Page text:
The newly renovated HECO room 216 is home to the new 3D body scanner. The body scanning station resembles a fitting room in a retail store and offers complete privacy during the scanning process.
The body scanner utilizes infrared depth sensors to extract and record over 600 data points on the human body. Automatic extracted measurements convert to 3-D body landmarks including lengths, surface areas, volumes and equal division circumferences at any specified spacing in all body segments. Simply stated, a scanned body image can be immediately viewed on the computer screen in a 3D form that is made up of over 1.5 million small points. The 3D form can be rotated and viewed in all directions and specific measurements can be isolated and highlighted for further use. In addition, the image can be converted into an avatar that can help designers visualize 3D body shapes and in turn may inform accurate apparel design solutions.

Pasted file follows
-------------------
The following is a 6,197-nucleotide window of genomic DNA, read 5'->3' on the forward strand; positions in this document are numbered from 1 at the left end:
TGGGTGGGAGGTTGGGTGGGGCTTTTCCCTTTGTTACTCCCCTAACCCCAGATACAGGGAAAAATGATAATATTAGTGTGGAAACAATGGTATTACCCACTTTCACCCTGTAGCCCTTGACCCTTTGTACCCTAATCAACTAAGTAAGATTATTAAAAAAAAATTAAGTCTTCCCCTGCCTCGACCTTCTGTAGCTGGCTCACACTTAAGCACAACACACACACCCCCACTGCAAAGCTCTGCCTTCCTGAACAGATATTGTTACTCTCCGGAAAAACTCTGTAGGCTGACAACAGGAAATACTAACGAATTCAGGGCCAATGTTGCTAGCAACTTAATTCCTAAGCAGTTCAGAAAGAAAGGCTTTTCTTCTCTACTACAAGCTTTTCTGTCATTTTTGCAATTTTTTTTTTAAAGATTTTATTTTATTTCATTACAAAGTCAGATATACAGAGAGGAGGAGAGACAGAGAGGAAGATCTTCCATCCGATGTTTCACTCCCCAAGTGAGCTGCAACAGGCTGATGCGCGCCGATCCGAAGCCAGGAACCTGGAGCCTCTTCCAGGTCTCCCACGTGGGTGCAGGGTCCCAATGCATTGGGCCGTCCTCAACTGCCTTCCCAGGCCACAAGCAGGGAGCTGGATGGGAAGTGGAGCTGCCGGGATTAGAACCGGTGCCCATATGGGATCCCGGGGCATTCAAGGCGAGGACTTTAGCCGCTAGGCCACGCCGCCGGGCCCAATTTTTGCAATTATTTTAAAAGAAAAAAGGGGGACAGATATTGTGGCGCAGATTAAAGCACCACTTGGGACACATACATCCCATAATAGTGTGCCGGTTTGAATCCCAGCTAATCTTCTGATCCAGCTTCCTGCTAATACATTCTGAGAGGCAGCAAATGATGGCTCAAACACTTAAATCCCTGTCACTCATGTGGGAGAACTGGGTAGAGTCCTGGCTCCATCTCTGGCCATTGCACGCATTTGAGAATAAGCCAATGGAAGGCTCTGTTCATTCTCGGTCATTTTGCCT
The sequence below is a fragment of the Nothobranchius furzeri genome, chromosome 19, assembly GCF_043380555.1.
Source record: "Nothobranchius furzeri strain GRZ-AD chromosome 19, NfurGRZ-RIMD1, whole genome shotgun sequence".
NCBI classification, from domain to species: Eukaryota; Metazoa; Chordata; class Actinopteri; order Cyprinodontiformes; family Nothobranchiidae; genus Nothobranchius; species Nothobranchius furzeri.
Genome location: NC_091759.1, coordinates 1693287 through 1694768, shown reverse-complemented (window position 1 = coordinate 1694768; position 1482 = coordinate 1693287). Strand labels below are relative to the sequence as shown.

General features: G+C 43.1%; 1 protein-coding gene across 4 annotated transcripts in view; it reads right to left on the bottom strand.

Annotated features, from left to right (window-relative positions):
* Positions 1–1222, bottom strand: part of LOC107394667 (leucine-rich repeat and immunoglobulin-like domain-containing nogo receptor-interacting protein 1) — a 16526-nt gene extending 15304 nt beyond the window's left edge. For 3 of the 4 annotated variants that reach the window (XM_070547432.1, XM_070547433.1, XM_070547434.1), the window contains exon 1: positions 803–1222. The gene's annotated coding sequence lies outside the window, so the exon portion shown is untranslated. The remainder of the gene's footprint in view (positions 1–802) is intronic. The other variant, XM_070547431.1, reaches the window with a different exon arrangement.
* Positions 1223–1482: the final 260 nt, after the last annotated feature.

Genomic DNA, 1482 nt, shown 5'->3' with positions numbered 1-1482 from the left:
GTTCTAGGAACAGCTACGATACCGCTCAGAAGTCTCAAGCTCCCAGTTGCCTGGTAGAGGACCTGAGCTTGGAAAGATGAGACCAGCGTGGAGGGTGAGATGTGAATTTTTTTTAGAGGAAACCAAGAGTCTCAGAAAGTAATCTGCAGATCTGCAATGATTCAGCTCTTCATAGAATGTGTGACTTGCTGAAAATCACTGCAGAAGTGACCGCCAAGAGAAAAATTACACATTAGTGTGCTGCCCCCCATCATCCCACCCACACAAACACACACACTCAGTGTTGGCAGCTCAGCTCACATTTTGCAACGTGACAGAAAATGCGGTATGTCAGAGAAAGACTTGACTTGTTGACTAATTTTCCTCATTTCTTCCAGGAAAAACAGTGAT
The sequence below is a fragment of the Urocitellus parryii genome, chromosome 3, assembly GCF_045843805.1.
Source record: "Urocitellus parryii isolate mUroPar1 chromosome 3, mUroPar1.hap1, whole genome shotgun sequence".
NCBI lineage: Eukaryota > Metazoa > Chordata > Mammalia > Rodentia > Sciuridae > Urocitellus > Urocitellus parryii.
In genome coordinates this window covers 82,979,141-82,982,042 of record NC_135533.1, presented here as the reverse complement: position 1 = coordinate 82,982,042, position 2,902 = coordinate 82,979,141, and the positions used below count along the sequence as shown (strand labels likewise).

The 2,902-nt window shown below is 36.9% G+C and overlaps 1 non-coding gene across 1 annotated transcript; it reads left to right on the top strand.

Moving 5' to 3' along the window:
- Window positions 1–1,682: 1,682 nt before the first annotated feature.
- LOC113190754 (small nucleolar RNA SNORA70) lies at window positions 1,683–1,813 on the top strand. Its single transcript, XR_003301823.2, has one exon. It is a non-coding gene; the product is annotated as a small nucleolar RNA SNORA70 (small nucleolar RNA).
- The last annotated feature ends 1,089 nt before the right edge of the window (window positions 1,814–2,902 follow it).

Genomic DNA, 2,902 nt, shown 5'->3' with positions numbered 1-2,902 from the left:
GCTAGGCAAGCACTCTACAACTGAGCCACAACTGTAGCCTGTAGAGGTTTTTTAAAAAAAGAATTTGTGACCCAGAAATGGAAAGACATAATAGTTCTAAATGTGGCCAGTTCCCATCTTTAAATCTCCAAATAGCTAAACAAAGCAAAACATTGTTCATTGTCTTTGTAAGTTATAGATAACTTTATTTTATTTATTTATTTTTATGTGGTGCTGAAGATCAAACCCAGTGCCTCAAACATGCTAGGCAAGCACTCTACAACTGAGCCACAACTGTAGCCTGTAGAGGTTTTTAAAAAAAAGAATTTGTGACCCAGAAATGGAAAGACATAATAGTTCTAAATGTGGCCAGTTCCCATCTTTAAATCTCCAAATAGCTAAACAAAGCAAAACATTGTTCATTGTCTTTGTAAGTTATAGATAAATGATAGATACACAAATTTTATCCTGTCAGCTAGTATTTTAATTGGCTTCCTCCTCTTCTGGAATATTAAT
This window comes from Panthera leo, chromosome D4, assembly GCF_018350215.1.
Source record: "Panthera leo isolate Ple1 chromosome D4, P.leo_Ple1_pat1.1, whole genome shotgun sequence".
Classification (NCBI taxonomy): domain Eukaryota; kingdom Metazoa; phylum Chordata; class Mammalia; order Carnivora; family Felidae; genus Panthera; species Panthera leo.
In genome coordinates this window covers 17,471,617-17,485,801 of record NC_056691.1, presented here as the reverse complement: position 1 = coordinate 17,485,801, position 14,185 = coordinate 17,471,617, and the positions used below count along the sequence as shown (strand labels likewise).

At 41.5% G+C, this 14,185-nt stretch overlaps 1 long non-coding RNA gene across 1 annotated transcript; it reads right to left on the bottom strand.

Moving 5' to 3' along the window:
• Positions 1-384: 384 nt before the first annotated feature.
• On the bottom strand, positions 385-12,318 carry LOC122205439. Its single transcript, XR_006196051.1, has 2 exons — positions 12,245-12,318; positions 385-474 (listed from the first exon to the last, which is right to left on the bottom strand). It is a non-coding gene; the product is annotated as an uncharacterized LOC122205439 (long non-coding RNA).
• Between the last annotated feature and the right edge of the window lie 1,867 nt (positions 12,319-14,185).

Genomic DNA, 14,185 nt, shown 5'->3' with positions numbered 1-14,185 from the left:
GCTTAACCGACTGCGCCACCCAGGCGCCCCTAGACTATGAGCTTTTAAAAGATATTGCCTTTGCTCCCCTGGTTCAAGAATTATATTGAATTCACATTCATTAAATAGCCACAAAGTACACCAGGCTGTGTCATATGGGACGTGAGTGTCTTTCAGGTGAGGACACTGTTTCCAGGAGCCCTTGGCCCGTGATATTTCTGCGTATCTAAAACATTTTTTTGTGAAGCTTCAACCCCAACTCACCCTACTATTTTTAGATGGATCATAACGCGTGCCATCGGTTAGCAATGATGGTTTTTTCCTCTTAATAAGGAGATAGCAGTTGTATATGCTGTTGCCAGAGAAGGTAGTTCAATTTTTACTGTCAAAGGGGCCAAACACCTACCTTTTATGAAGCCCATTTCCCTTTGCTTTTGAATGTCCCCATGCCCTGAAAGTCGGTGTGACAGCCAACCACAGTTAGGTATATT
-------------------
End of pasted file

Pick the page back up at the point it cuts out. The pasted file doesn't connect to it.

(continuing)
Body scanning has revolutionized body measurement processes because of the high level of accuracy in a matter of a few minutes in a private non-invasive and safe environment. Body scanners have been used for custom clothing development, size prediction, 3D printing, measurement tracking, and fitness and medical applications. The body scanner is a useful tool for both faculty and students to help solve apparel design problems that may be related to size, mobility or activity.